This post originally appeared on Entrepreneur.com - #Growing Your Business
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In business today, disruption is the name of the game. Entrepreneurs are constantly looking for ways to shake things up, find new perspectives and change the rules.
While carving out a place for yourself in the market is crucial, focusing only on your numbers sheet is a bit shortsighted. For entrepreneurs, the sign of true success isn’t short-term profits — it’s a lasting legacy. Now more than ever, entrepreneurs need to look forward to what their long-term impact on the world will be. Knowing what you’ll be known and remembered for down the line, however, isn’t always easy. If you’re hoping to turn your present success into a future legacy, it’s important to start thinking ahead today. Here are some key factors to keep in mind when planning your entrepreneurial legacy.
Building positive relationships is already a key component of good business. Digital marketing firm RevLocal reports that companies can lose between 20 percent and 80 percent of their customers by not cultivating healthy relationships with them. Despite the money that can follow strong connections with people, the value of relationships extends far beyond the realm of the financial.
Related: The Key to Success? Relationships
Relationships are one of the elements of your legacy that you can start working on immediately. When dealing with people in your circle, take some time to think beyond the short-term. It can be easy to go days or weeks simply viewing people as co-workers, clients or competitors; in fact, these people are the ones who have the biggest hand in shaping your legacy going forward. Ensure that you’re connecting with those around you, showing them the side of yourself that you want to be remembered for.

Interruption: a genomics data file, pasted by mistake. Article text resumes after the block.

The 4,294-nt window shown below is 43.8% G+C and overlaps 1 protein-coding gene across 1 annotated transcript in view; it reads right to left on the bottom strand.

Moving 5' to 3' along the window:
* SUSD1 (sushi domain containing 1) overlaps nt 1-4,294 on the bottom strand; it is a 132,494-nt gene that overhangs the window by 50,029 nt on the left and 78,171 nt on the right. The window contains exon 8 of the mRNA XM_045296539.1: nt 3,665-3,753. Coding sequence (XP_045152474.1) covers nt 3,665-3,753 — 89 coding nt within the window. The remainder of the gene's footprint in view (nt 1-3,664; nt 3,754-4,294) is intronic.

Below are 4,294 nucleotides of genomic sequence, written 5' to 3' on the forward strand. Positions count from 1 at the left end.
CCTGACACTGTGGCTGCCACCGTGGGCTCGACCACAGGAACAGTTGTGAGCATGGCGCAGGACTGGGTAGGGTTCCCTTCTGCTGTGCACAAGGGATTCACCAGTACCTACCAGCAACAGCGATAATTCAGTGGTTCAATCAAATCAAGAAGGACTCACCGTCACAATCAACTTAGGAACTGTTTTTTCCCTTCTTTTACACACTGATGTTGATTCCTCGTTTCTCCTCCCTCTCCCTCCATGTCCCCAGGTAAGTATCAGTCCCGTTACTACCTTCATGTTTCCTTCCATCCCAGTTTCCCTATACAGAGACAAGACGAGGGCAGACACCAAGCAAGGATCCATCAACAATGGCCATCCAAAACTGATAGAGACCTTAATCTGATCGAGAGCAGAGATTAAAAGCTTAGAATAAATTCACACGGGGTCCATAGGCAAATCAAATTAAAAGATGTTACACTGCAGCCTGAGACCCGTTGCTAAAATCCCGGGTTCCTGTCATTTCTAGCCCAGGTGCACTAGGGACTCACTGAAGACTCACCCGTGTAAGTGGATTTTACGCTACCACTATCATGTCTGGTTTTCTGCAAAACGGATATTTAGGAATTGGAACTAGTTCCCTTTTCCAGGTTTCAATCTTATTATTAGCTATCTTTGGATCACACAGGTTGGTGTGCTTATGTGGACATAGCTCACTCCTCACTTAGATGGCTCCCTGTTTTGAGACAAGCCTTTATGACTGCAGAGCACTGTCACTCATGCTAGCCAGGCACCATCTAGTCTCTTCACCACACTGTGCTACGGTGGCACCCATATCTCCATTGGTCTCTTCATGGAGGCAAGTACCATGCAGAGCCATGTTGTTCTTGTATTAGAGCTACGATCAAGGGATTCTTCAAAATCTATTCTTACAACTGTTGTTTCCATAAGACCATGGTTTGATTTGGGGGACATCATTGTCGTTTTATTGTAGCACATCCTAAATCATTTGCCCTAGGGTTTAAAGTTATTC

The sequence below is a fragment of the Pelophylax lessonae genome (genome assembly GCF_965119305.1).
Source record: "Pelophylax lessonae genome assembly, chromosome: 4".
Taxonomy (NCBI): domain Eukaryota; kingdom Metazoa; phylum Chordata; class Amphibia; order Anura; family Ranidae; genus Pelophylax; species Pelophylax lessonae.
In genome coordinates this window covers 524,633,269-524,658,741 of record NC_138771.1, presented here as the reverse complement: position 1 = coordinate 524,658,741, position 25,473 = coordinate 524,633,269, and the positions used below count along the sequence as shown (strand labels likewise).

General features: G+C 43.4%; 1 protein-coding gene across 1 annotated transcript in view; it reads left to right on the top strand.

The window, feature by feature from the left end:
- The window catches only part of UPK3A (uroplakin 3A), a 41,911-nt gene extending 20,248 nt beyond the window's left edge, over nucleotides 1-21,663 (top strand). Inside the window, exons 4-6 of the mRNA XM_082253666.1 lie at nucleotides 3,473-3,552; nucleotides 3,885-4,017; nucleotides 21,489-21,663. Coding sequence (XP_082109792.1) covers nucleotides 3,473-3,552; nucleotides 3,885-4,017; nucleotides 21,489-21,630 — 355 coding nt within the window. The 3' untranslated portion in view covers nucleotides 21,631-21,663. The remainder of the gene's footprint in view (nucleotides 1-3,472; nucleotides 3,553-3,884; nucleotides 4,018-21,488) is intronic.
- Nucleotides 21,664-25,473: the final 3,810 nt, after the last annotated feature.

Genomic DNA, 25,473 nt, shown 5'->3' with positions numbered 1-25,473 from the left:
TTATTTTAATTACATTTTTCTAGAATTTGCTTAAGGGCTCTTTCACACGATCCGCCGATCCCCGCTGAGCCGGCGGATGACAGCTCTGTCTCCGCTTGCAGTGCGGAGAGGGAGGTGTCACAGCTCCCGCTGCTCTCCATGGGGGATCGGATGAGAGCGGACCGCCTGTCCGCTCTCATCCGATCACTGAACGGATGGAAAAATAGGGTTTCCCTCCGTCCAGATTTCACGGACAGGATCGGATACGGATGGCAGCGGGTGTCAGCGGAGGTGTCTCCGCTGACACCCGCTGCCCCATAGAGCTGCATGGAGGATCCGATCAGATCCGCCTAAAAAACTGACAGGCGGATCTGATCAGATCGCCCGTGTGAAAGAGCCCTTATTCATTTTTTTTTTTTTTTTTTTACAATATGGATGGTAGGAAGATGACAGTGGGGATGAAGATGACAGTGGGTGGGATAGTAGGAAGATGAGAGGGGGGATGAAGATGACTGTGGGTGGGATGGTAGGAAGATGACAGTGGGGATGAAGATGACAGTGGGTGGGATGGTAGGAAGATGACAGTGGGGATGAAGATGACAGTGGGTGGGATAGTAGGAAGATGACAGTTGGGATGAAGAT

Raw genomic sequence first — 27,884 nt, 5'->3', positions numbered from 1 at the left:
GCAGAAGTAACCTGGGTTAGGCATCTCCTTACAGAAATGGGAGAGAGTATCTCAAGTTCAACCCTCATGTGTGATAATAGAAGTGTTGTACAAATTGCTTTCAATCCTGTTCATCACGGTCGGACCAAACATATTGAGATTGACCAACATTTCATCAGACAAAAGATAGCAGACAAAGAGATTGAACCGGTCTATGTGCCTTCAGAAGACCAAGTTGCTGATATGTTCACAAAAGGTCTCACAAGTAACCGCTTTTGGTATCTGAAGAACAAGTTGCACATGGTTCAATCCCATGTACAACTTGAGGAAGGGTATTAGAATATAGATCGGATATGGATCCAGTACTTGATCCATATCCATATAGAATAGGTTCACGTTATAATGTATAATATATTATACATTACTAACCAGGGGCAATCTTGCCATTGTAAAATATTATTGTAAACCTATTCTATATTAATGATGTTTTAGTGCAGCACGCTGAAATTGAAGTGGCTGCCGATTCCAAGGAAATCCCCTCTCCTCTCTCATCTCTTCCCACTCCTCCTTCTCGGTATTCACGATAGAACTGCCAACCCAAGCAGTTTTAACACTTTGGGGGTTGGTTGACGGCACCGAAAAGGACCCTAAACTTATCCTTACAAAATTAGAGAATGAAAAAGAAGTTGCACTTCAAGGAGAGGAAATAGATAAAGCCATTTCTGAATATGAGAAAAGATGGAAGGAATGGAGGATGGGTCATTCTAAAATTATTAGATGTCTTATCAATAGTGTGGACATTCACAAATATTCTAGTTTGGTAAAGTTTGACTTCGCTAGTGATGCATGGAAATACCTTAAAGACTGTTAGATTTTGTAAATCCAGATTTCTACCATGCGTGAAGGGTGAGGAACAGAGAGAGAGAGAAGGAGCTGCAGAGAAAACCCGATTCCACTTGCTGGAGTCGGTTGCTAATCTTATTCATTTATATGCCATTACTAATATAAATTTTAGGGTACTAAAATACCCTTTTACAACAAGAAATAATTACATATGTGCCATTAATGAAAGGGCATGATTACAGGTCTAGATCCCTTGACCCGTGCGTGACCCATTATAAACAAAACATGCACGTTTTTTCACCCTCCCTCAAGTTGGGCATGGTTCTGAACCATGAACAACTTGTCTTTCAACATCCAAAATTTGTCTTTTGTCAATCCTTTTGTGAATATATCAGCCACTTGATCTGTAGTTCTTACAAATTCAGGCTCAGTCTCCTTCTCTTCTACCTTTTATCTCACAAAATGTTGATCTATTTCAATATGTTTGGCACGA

That includes constantly setting others up for success. Ask what you can help with. Offer to make an introduction. Investigate partnerships that make sense for both you and your potential partner. The more connections you make, the more indestructible your value becomes, both personally and professionally.
Entrepreneurs want to make valuable, lasting investments, but the impact of those investments shouldn’t just be financial. Investing in environmental, social and developmental causes can not only earn you your investment back, but it can also promote important work the world over.
Socially minded investing is no longer the niche practice it once was. According to the investment experts at family office services provider Pathstone, impact-focused investing has increased rapidly in recent years, accumulating to a total of more than $30 trillion. Identify causes important to you before scouting for various businesses and organizations that turn those causes into valuable investment opportunities.
Some trailblazing entrepreneurs may make their mark through tech innovations, organizational reshuffles or early industry investments, but the entrepreneurs who truly change the game are often the ones who bring entirely new ways of thinking to the table. Developing powerful examples of thought leadership is one of the most effective ways to share your vision with the world.